This review comes at a time when American whiskey is on the rise, internationally speaking (we have an on-going American rye whiskey shortage in Europe at the moment), and, along with this, comes the rise of the whiskey liqueur; Heaven Hill make the Evan Williams, Jim Beam make Red Stag, and Jack Daniels have recently entered the fray with their Jack Daniels Tennessee Honey Liqueur*. But today’s focus is the Wild Turkey American Honey Liqueur.
The nose of American Honey is interesting, but slightly subdued when compared to some other honey liqueurs. The main two elements – unsurprisingly – are a sweet honey note and a heaver one of bourbon. DBS, an old-time fan of Wild Turkey bourbon, was very pleasantly surprised by the nose.
Interestingly, where I found “Cats’ Eyes” liquorice allsorts in the Evan Williams liqueur, in American Honey, I found the “sandwich” ones. There was definitely a sweet, liquorice scent in there.
To taste, the liqueur was quite syrupy and rich, with a heavy sweetness right at the beginning that quickly made way for more weighty flavours of bourbon, all smoothly rounded off with a honey finish. There was some warmth, which left my mouth and throat tingling slightly (although there definitely wasn’t any burn).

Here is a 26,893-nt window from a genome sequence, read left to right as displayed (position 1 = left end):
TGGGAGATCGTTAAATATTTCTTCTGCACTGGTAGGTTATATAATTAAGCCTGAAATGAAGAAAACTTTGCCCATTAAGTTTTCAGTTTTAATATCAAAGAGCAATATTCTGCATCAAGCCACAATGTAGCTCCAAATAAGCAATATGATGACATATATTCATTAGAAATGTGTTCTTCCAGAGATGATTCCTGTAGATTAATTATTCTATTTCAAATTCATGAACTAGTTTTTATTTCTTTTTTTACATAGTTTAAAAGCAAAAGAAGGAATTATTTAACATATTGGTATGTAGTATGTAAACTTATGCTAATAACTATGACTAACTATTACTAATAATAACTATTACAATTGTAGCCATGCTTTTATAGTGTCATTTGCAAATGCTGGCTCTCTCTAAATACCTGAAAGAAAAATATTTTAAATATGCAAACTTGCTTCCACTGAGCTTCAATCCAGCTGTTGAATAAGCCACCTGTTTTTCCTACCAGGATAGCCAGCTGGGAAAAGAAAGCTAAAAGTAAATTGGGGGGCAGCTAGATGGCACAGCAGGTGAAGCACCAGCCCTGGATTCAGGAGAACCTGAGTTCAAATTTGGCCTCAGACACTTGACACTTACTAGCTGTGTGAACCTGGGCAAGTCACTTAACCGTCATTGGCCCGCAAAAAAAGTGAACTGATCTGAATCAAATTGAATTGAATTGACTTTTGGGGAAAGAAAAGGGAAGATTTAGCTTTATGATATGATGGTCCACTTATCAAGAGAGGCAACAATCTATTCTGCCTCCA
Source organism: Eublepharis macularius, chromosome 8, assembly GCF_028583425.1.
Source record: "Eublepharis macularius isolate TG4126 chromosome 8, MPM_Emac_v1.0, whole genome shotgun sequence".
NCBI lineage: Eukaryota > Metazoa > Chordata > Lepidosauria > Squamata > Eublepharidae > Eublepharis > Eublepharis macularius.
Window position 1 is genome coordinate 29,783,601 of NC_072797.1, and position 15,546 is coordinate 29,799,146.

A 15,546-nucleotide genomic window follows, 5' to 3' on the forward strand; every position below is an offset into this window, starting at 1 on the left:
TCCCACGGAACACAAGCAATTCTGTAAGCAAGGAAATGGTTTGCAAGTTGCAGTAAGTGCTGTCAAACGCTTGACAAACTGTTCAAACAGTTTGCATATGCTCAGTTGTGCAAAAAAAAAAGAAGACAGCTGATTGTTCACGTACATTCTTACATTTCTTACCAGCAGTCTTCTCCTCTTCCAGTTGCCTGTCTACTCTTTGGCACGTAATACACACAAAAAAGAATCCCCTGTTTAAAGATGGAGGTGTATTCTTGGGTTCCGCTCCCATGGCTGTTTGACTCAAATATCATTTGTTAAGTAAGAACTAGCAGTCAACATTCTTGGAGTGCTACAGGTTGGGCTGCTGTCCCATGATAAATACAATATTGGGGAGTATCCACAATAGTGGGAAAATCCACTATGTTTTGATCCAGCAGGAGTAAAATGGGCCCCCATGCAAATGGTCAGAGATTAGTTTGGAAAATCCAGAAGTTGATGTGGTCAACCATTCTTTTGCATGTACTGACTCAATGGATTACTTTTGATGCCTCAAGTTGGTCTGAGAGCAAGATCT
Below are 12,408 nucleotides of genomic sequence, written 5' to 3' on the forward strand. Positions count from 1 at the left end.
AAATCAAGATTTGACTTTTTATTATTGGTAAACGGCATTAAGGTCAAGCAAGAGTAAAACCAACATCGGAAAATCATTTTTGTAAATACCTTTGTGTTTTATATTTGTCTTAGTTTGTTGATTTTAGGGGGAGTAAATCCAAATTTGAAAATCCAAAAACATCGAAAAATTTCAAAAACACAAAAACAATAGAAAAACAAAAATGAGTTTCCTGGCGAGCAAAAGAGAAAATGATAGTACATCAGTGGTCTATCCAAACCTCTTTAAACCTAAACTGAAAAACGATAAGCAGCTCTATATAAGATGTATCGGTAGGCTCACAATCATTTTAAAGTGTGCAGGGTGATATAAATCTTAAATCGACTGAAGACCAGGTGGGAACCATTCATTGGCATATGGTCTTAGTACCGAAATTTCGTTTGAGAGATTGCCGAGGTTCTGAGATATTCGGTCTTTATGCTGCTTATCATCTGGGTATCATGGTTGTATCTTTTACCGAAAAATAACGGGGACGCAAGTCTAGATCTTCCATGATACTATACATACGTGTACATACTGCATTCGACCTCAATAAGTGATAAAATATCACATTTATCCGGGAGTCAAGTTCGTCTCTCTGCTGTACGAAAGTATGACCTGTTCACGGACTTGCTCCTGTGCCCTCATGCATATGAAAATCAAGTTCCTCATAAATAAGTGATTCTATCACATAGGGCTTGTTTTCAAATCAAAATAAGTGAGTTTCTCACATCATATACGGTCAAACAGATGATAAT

I think that it’s worth noting DBS’s opinion here, as he’s a long-time fan of Wild Turkey bourbon (whereas I’ve only tried it a few times). He seemed to be fond of American Honey pretty much instantly, with its very definite bourbon base, although he noted that it was quite sweet. Despite this, we both agreed that it wasn’t as sweet as the other honey liqueurs and, therefore, may be a worth a try if you’re a bourbon fan – regardless of whether or not you usually like liqueurs – and fancy trying something a little different. It might also be something to experiment with in sweet, bourbon-based cocktails, omitting any additional sugar or syrup? I will be sure to write up any future experiments and their results.
– Mrs. B.
* Something I’m very keen to try, if you know where I can get some.